A decade ago, London was home to just 10 breweries—the lowest number of breweries in the city since the late 1970s. My hometown of the last decade is home to almost nine million people. That’s not a lot of breweries to go around! Life in this city moves forward much faster than in many others, which is why it’s no surprise that when American craft beer started to become increasingly popular around 2010-2011, London responded by creating a new culture of its own almost immediately.
London’s now home to more than 80 breweries and brewpubs, well on its way to topping the three-figure mark soon. This new explosion of brewing creativity from outfits such as The Kernel and Camden Town Brewery, along with rekindled interest in one of the older and most important regional brewers, Fuller’s, has gradually encouraged a niche interest to become the mainstream. The resulting revolution includes a varied and colorful palette of breweries, pubs, bars, and bottle shops that are steadily continuing to define a new beer culture that is now spreading throughout the entirety of the UK. Below, we highlight several of them in an effort to present a snapshot of where we are at this point—a picture that didn’t even exist five years ago.
Hackney is one of the most vibrant and culturally diverse boroughs in London, and at its heart sits the bustling Mare Street. Just a short walk from the nearby train station sits The Cock Tavern. Aside from a sign outside advertising “lots of nice beer and lovely meat,” there is very little to distinguish it from other pubs.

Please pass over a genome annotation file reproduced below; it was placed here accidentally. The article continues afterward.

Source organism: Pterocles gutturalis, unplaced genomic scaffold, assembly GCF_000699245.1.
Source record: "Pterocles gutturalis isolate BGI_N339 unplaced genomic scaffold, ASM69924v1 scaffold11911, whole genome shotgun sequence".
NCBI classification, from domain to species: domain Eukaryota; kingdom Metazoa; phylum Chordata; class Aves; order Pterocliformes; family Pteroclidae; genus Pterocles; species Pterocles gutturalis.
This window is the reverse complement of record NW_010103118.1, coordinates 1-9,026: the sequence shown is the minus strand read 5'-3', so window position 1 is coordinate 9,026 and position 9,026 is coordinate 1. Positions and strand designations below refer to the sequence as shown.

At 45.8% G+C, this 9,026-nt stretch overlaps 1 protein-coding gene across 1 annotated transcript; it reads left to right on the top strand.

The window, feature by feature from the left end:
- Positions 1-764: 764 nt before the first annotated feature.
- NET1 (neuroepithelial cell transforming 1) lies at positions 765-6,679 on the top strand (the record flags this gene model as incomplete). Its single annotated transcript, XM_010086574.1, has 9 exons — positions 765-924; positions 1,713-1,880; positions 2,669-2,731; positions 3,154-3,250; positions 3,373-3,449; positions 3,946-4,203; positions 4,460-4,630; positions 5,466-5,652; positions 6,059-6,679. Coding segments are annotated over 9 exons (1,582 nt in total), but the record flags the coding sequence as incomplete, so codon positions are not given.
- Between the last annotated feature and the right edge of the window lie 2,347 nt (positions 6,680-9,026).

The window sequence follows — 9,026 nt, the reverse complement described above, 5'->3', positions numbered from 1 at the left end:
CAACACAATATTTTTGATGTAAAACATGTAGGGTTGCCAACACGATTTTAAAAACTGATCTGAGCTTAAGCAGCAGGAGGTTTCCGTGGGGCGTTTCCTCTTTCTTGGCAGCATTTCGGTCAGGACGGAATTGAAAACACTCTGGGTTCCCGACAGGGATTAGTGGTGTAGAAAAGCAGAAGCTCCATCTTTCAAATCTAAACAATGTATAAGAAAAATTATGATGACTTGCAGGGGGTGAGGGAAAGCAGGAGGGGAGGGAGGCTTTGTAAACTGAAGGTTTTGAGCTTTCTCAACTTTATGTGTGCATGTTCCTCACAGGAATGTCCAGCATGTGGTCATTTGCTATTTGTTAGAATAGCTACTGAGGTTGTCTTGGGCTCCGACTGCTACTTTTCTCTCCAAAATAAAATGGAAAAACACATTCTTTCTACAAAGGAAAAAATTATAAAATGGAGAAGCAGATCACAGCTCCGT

Inside, there’s a deliberately ramshackle décor with cozy, scattered seating, and a modest L-shaped bar. Beer pours from both keg and cask via a row of hand-pulls. The Cock is one of the best examples of traditional British beer culture colliding headfirst with the modern scene—and it works surprisingly well.
It’s surprising because traditional UK beer culture and the modern, U.S.-inspired one are like two pieces of the same puzzle that don’t quite fit together. This gap is predominantly generational, but as this kind of beer becomes increasingly mainstream, this Venn diagram of liquid culture is gradually merging to become a whole again.
“We’re not entirely sure what makes The Cock so special,” Owner and founder Peter Holt says. “There are certain intangible elements that make pubs, or any space, nice places to be. It goes beyond fashionable light fittings or wallpaper.”
After seeing the increased popularity of great beer at his first pub, North London’s The Southampton Arms, Holt opened The Cock in 2011 and installed a brewhouse, the original Howling Hops brewery, in the basement. “The Cock had a huge cellar, and Jasper [Cuppaidge] from Camden Town Brewery was looking for a new home for his old brew kit,” he says. “There was some good beer out there at that time, but the majority was pretty boring. We thought that that if we could brew some good quality ale, selling it would be no problem.”
Holt and his team would go on to brew more than 100 different beers in The Cock’s basement. Beer was served directly from bright tanks in the cellar to make sure it was as fresh as possible—a concept that would be continued as part of their expansion. “We expanded a few times but still couldn’t really keep up with the demand,” Holt says. “We needed to expand again, somewhere with more than 5’10” of ceiling height.”
In 2015, Howling Hops re-launched with fresh, vibrant branding and a fresh, new 15 BBL brewery in nearby Hackney Wick. The centerpiece of this was a new “tank bar”—a taproom where beer is served directly from bright tanks stacked vertically behind the bar. This relaxed, open space channels the ramshackle feel of Holt’s pubs but somehow feels altogether more modern. And as it turns out, drinking beer served directly from a giant tank in full view of the consumer enhances the overall experience. Beers like the sessionable, bitter Running Beer and the deeply juicy West Coast-Style IPA are just a few of the highlights.